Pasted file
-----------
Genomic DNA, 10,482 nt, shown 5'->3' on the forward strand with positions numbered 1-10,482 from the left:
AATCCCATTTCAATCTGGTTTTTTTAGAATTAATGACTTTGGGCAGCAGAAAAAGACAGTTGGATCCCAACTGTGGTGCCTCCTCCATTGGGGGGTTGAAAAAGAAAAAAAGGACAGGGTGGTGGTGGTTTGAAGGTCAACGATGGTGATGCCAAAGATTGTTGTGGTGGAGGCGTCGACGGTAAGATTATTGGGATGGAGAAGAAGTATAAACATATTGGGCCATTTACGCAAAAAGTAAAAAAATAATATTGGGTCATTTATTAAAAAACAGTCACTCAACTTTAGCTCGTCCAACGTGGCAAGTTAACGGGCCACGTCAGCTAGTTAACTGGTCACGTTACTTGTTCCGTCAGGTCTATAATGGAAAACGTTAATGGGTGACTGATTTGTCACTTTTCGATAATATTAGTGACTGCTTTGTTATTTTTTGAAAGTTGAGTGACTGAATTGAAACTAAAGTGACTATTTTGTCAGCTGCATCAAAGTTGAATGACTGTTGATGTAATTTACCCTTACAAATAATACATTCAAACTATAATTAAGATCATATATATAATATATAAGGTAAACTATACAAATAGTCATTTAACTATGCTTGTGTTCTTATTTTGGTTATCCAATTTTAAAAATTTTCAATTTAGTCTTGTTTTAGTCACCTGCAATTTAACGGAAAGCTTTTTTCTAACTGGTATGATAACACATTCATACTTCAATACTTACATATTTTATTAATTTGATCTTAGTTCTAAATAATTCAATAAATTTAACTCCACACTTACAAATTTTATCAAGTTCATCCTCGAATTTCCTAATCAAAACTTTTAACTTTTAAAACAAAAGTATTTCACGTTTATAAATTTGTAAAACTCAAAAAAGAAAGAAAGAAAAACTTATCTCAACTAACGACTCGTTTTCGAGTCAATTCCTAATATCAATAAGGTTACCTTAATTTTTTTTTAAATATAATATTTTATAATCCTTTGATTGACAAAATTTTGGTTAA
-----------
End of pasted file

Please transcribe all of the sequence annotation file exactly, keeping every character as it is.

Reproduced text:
Genomic DNA, 10,482 nt, shown 5'->3' on the forward strand with positions numbered 1-10,482 from the left:
AATCCCATTTCAATCTGGTTTTTTTAGAATTAATGACTTTGGGCAGCAGAAAAAGACAGTTGGATCCCAACTGTGGTGCCTCCTCCATTGGGGGGTTGAAAAAGAAAAAAAGGACAGGGTGGTGGTGGTTTGAAGGTCAACGATGGTGATGCCAAAGATTGTTGTGGTGGAGGCGTCGACGGTAAGATTATTGGGATGGAGAAGAAGTATAAACATATTGGGCCATTTACGCAAAAAGTAAAAAAATAATATTGGGTCATTTATTAAAAAACAGTCACTCAACTTTAGCTCGTCCAACGTGGCAAGTTAACGGGCCACGTCAGCTAGTTAACTGGTCACGTTACTTGTTCCGTCAGGTCTATAATGGAAAACGTTAATGGGTGACTGATTTGTCACTTTTCGATAATATTAGTGACTGCTTTGTTATTTTTTGAAAGTTGAGTGACTGAATTGAAACTAAAGTGACTATTTTGTCAGCTGCATCAAAGTTGAATGACTGTTGATGTAATTTACCCTTACAAATAATACATTCAAACTATAATTAAGATCATATATATAATATATAAGGTAAACTATACAAATAGTCATTTAACTATGCTTGTGTTCTTATTTTGGTTATCCAATTTTAAAAATTTTCAATTTAGTCTTGTTTTAGTCACCTGCAATTTAACGGAAAGCTTTTTTCTAACTGGTATGATAACACATTCATACTTCAATACTTACATATTTTATTAATTTGATCTTAGTTCTAAATAATTCAATAAATTTAACTCCACACTTACAAATTTTATCAAGTTCATCCTCGAATTTCCTAATCAAAACTTTTAACTTTTAAAACAAAAGTATTTCACGTTTATAAATTTGTAAAACTCAAAAAAGAAAGAAAGAAAAACTTATCTCAACTAACGACTCGTTTTCGAGTCAATTCCTAATATCAATAAGGTTACCTTAATTTTTTTTTAAATATAATATTTTATAATCCTTTGATTGACAAAATTTTGGTTAA